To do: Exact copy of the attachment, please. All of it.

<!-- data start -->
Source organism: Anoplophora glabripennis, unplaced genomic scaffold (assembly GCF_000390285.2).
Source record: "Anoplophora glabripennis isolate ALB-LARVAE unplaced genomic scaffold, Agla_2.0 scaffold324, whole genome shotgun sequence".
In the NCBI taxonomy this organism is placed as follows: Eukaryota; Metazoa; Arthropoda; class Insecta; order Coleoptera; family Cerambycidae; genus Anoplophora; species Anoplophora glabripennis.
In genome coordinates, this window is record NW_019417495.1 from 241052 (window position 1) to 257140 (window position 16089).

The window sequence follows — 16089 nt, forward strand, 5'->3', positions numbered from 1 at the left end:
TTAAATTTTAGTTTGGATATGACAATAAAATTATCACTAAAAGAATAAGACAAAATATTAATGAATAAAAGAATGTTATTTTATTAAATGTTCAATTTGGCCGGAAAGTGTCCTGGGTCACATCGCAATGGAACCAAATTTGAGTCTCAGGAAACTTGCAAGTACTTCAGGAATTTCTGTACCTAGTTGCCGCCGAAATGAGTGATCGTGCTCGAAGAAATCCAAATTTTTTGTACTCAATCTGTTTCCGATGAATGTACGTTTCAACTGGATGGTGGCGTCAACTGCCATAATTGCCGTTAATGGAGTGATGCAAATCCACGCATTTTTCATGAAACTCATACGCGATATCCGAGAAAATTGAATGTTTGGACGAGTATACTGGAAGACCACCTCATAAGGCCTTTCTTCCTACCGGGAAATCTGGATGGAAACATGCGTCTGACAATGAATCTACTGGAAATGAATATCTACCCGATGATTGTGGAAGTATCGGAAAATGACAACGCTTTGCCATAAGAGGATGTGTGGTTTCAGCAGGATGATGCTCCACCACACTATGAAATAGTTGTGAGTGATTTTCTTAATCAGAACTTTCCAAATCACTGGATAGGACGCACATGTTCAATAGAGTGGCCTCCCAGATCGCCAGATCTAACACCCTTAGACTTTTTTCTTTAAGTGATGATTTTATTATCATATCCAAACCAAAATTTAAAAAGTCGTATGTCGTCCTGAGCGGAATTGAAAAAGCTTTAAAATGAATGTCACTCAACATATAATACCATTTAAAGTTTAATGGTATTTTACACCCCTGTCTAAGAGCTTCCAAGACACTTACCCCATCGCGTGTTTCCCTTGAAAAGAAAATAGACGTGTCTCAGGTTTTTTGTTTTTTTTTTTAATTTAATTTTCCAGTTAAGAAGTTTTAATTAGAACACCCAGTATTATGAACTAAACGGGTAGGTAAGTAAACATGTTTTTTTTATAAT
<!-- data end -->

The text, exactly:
Source organism: Anoplophora glabripennis, unplaced genomic scaffold (assembly GCF_000390285.2).
Source record: "Anoplophora glabripennis isolate ALB-LARVAE unplaced genomic scaffold, Agla_2.0 scaffold324, whole genome shotgun sequence".
In the NCBI taxonomy this organism is placed as follows: Eukaryota; Metazoa; Arthropoda; class Insecta; order Coleoptera; family Cerambycidae; genus Anoplophora; species Anoplophora glabripennis.
In genome coordinates, this window is record NW_019417495.1 from 241052 (window position 1) to 257140 (window position 16089).

The window sequence follows — 16089 nt, forward strand, 5'->3', positions numbered from 1 at the left end:
TTAAATTTTAGTTTGGATATGACAATAAAATTATCACTAAAAGAATAAGACAAAATATTAATGAATAAAAGAATGTTATTTTATTAAATGTTCAATTTGGCCGGAAAGTGTCCTGGGTCACATCGCAATGGAACCAAATTTGAGTCTCAGGAAACTTGCAAGTACTTCAGGAATTTCTGTACCTAGTTGCCGCCGAAATGAGTGATCGTGCTCGAAGAAATCCAAATTTTTTGTACTCAATCTGTTTCCGATGAATGTACGTTTCAACTGGATGGTGGCGTCAACTGCCATAATTGCCGTTAATGGAGTGATGCAAATCCACGCATTTTTCATGAAACTCATACGCGATATCCGAGAAAATTGAATGTTTGGACGAGTATACTGGAAGACCACCTCATAAGGCCTTTCTTCCTACCGGGAAATCTGGATGGAAACATGCGTCTGACAATGAATCTACTGGAAATGAATATCTACCCGATGATTGTGGAAGTATCGGAAAATGACAACGCTTTGCCATAAGAGGATGTGTGGTTTCAGCAGGATGATGCTCCACCACACTATGAAATAGTTGTGAGTGATTTTCTTAATCAGAACTTTCCAAATCACTGGATAGGACGCACATGTTCAATAGAGTGGCCTCCCAGATCGCCAGATCTAACACCCTTAGACTTTTTTCTTTAAGTGATGATTTTATTATCATATCCAAACCAAAATTTAAAAAGTCGTATGTCGTCCTGAGCGGAATTGAAAAAGCTTTAAAATGAATGTCACTCAACATATAATACCATTTAAAGTTTAATGGTATTTTACACCCCTGTCTAAGAGCTTCCAAGACACTTACCCCATCGCGTGTTTCCCTTGAAAAGAAAATAGACGTGTCTCAGGTTTTTTGTTTTTTTTTTTAATTTAATTTTCCAGTTAAGAAGTTTTAATTAGAACACCCAGTATTATGAACTAAACGGGTAGGTAAGTAAACATGTTTTTTTTATAAT